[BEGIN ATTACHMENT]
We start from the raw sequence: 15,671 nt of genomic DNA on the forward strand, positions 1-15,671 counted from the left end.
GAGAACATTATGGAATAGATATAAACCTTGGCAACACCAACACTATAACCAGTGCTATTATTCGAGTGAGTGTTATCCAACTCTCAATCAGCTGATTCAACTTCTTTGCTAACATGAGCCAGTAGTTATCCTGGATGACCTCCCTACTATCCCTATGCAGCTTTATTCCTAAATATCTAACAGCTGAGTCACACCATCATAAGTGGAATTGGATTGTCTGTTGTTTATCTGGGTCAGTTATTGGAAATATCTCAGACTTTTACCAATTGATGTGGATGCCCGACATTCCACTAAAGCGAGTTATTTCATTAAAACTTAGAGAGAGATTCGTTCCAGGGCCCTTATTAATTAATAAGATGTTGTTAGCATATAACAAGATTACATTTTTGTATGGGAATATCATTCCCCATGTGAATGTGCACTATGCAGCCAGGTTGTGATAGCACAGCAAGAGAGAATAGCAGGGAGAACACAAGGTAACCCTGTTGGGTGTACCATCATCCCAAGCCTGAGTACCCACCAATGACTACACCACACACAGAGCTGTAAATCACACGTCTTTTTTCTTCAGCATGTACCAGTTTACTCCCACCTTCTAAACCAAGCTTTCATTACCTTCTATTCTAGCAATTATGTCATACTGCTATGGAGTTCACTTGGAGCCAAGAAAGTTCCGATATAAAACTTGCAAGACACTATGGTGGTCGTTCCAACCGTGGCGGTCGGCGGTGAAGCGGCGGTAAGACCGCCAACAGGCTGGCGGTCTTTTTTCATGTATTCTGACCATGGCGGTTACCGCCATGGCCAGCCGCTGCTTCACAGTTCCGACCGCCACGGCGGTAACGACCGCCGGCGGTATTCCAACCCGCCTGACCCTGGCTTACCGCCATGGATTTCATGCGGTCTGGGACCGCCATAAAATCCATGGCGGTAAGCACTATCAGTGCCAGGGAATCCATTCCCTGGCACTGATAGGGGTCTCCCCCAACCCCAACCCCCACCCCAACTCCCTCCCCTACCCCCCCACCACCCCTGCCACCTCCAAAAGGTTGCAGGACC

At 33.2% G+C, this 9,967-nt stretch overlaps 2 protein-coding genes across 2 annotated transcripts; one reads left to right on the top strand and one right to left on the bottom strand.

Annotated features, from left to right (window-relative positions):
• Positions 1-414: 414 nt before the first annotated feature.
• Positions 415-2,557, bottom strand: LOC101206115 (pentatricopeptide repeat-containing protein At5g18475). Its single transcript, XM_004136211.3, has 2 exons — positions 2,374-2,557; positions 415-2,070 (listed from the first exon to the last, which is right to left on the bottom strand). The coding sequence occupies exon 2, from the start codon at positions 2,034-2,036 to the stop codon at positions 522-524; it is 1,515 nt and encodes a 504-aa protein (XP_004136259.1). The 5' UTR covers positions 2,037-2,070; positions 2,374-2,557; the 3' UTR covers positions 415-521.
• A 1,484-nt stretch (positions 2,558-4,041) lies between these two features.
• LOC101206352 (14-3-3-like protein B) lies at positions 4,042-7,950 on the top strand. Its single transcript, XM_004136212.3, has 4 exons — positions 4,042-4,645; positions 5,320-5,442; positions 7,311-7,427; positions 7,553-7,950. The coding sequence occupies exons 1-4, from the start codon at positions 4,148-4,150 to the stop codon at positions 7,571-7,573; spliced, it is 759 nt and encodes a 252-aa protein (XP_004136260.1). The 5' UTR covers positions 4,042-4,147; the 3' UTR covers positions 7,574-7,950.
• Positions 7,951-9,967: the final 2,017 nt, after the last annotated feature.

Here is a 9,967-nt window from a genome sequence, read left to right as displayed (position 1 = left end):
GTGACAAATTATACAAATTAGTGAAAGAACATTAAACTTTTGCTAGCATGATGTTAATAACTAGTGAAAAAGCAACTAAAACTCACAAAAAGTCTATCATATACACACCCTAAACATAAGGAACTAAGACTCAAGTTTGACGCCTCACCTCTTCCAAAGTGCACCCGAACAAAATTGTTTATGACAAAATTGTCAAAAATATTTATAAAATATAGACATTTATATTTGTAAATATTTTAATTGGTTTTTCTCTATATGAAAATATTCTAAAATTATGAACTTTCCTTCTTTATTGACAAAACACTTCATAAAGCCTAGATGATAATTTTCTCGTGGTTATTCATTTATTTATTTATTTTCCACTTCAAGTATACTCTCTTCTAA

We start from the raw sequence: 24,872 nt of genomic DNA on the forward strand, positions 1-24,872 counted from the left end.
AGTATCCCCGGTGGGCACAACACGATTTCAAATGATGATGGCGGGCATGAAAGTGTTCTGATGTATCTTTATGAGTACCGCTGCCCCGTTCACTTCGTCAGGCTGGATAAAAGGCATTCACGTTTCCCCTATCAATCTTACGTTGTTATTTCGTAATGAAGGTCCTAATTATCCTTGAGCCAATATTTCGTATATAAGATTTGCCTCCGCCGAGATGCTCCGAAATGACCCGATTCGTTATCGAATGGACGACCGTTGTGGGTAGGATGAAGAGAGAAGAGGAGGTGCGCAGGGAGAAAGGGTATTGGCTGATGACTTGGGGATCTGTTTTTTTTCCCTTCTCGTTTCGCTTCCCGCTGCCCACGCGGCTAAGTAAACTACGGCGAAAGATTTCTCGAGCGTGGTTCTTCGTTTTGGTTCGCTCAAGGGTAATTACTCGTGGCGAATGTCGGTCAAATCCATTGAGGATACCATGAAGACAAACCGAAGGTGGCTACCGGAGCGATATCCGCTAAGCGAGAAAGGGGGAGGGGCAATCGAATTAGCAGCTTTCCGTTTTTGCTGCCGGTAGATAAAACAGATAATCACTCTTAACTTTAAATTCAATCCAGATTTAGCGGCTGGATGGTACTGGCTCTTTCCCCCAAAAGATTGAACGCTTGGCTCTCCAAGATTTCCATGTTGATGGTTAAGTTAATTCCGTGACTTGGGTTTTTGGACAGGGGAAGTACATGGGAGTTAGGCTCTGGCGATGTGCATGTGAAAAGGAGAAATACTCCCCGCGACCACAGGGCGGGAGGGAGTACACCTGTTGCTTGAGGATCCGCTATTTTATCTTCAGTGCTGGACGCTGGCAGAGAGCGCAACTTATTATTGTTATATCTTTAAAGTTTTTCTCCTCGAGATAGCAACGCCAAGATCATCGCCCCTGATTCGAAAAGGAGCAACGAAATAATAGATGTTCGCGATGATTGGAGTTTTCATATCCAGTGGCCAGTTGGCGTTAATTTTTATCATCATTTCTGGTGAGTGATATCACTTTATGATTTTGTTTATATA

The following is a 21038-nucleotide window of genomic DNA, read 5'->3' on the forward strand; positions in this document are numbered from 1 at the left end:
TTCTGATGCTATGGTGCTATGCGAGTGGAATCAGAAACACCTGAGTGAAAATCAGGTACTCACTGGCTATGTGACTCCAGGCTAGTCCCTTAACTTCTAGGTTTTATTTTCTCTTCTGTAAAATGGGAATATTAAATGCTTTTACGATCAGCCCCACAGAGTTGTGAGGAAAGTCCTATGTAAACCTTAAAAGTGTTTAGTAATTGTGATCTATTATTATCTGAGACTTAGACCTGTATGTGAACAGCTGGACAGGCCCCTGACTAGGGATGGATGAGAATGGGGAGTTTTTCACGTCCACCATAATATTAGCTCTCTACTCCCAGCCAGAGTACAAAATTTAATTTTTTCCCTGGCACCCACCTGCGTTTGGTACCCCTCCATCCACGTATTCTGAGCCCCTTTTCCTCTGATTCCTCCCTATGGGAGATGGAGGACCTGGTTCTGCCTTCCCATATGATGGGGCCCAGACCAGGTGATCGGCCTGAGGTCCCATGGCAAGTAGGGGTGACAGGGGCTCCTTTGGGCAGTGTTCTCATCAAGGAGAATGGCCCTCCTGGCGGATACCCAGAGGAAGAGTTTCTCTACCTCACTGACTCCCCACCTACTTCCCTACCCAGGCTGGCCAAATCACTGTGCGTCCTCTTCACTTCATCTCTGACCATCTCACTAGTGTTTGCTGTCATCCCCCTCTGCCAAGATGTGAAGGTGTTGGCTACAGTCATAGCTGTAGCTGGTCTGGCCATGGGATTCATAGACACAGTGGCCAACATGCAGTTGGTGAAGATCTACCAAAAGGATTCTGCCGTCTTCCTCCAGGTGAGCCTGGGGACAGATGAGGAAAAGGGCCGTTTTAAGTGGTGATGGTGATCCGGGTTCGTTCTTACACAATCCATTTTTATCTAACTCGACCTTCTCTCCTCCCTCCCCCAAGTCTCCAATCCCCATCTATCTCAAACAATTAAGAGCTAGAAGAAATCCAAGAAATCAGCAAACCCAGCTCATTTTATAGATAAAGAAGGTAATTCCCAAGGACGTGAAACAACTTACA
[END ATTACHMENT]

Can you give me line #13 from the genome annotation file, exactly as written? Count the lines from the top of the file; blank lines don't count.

AGTATCCCCGGTGGGCACAACACGATTTCAAATGATGATGGCGGGCATGAAAGTGTTCTGATGTATCTTTATGAGTACCGCTGCCCCGTTCACTTCGTCAGGCTGGATAAAAGGCATTCACGTTTCCCCTATCAATCTTACGTTGTTATTTCGTAATGAAGGTCCTAATTATCCTTGAGCCAATATTTCGTATATAAGATTTGCCTCCGCCGAGATGCTCCGAAATGACCCGATTCGTTATCGAATGGACGACCGTTGTGGGTAGGATGAAGAGAGAAGAGGAGGTGCGCAGGGAGAAAGGGTATTGGCTGATGACTTGGGGATCTGTTTTTTTTCCCTTCTCGTTTCGCTTCCCGCTGCCCACGCGGCTAAGTAAACTACGGCGAAAGATTTCTCGAGCGTGGTTCTTCGTTTTGGTTCGCTCAAGGGTAATTACTCGTGGCGAATGTCGGTCAAATCCATTGAGGATACCATGAAGACAAACCGAAGGTGGCTACCGGAGCGATATCCGCTAAGCGAGAAAGGGGGAGGGGCAATCGAATTAGCAGCTTTCCGTTTTTGCTGCCGGTAGATAAAACAGATAATCACTCTTAACTTTAAATTCAATCCAGATTTAGCGGCTGGATGGTACTGGCTCTTTCCCCCAAAAGATTGAACGCTTGGCTCTCCAAGATTTCCATGTTGATGGTTAAGTTAATTCCGTGACTTGGGTTTTTGGACAGGGGAAGTACATGGGAGTTAGGCTCTGGCGATGTGCATGTGAAAAGGAGAAATACTCCCCGCGACCACAGGGCGGGAGGGAGTACACCTGTTGCTTGAGGATCCGCTATTTTATCTTCAGTGCTGGACGCTGGCAGAGAGCGCAACTTATTATTGTTATATCTTTAAAGTTTTTCTCCTCGAGATAGCAACGCCAAGATCATCGCCCCTGATTCGAAAAGGAGCAACGAAATAATAGATGTTCGCGATGATTGGAGTTTTCATATCCAGTGGCCAGTTGGCGTTAATTTTTATCATCATTTCTGGTGAGTGATATCACTTTATGATTTTGTTTATATA